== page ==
Every year, the California Association of Realtors (CAR) makes projections for the coming year based on housing trends and financial market activity. In late 2021, CAR said home prices will likely continue to increase and that home sales will slow. Their projections are based on statewide data but based on what’s happening locally, I think they’ll hold true for Mendocino County as we get further into 2022.
Here in rural Northern California, I expect housing prices will continue to increase, but not significantly. I also think the number of sales will slow because so many people already made their move. Last year, two factors enticed people into the housing market: historically low interest rates and a shift in the job market to allow more full-time remote work thanks to the pandemic. Any pent-up demand for housing was largely satisfied.
One reason housing prices will increase locally is because we have a shortage of residential real estate. When there isn’t enough of anything to go around, people are willing to pay more to get theirs. The shortage is mostly caused by simple economics: when developers cannot make a profit, they do not build. Yet, even as state and local government officials, in their infinite wisdom, talk about making housing more affordable, they continue to pass laws that increase costs and make it more difficult to build.
Let’s take indoor sprinklers, one of my favorite examples. The state requires sprinklers to be installed in all new homes. However, until recently, Mendocino County allowed homeowners with old, unpermitted residences to come into compliance via a Class K permit, which dramatically reduces building code requirements. The idea of grandfathering in exceptions is a well-established practice among pragmatists, but the Mendocino County Board of Supervisors ignored the precedent and recently voted to require sprinklers in large Class K housing.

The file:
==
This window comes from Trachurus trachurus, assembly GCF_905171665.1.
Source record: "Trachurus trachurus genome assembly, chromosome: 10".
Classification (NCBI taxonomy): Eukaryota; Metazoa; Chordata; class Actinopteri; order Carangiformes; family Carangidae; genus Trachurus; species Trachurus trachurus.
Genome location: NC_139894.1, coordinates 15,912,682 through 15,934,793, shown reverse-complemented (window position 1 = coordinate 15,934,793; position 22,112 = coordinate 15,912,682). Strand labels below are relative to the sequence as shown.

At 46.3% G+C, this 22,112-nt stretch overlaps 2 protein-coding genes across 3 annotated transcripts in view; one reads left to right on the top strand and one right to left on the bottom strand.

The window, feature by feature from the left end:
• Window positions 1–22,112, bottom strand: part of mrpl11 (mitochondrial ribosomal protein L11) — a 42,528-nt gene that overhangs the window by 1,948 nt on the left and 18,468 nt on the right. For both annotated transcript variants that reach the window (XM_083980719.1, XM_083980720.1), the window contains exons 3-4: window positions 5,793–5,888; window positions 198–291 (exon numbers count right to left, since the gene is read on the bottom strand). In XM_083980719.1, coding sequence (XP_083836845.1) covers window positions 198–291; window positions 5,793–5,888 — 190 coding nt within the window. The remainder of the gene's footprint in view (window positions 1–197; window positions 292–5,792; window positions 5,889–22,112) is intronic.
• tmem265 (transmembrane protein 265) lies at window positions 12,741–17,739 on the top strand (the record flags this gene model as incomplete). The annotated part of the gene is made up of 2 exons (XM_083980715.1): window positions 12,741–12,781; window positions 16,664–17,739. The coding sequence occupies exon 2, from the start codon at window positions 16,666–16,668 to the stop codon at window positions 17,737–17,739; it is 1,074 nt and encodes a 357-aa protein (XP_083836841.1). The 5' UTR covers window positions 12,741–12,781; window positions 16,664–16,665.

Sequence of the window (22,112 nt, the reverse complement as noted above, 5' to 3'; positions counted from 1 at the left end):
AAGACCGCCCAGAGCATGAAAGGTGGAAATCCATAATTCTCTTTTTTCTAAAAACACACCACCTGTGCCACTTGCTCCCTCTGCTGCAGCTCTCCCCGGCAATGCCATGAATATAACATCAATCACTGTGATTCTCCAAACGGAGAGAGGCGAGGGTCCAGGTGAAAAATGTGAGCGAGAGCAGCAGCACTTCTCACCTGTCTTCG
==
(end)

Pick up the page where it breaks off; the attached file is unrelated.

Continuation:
The thing I find most frustrating is that I have yet to see any compelling data proving the benefits of sprinklers justify the cost, especially in the Ukiah Valley where we do not have high rises. When a fire alarm sounds, people do not have to descend from the tenth floor to exit. Smoke detectors do the trick.
Sprinklers typically add about $5 per square foot to the cost of building a 2,000 square-foot house (about $10,000 total), but they provide little protection to the homeowner. To pay for that extra $10,000 over the life of a 30-year mortgage at current interest rates, you’re looking at an extra $45 per month in loan payments and another $10 per month in property taxes, not to mention any sprinkler maintenance costs. Talk with your insurance agent to see how much an indoor sprinkler system decreases your annual premium. I sincerely doubt it’s enough to offset the $660 expense.
Another example of the unnecessary expense caused by this regulation occurred when a local apartment complex had a fire that gutted one of its units. The insurance company agreed to pay to restore the unit and bring it up to current building codes because the apartment complex owner had purchased a code-compliance policy. However, when the local fire marshal discovered that the other units were not up to current code, he insisted the whole building be upgraded. (For the record, buildings must adhere to the building codes in effect when they are constructed, not to be continually upgraded.) The insurance company would only pay for the burned unit, leaving the complex owner with a $100,000 bill to upgrade the rest.
If we all want there to be rentals available at a reasonable cost in our community, the cost of owning and managing investment property must be reasonable. In the example above, if the apartment complex owner refinanced and borrowed $100K at today’s low rates, his cost would be about $450 per month plus $100 per month in increased property taxes and associated repair and maintenance. That comes out to about $80 per unit, which the owner would likely to pass on to his renters. One way or another, renters will pick up the tab, either in increased rent or in the lack of availability of new units.
If elected officials want to make housing more affordable, they should start by cutting unnecessary regulation.
If you have questions about property management or real estate, please contact me at firstname.lastname@example.org or call (707) 462-4000. If you have an idea for a future column, share it with me and if I use it, I’ll send you a $25 gift certificate to Schat’s Bakery.
Dick Selzer is a real estate broker who has been in the business for more than 45 years.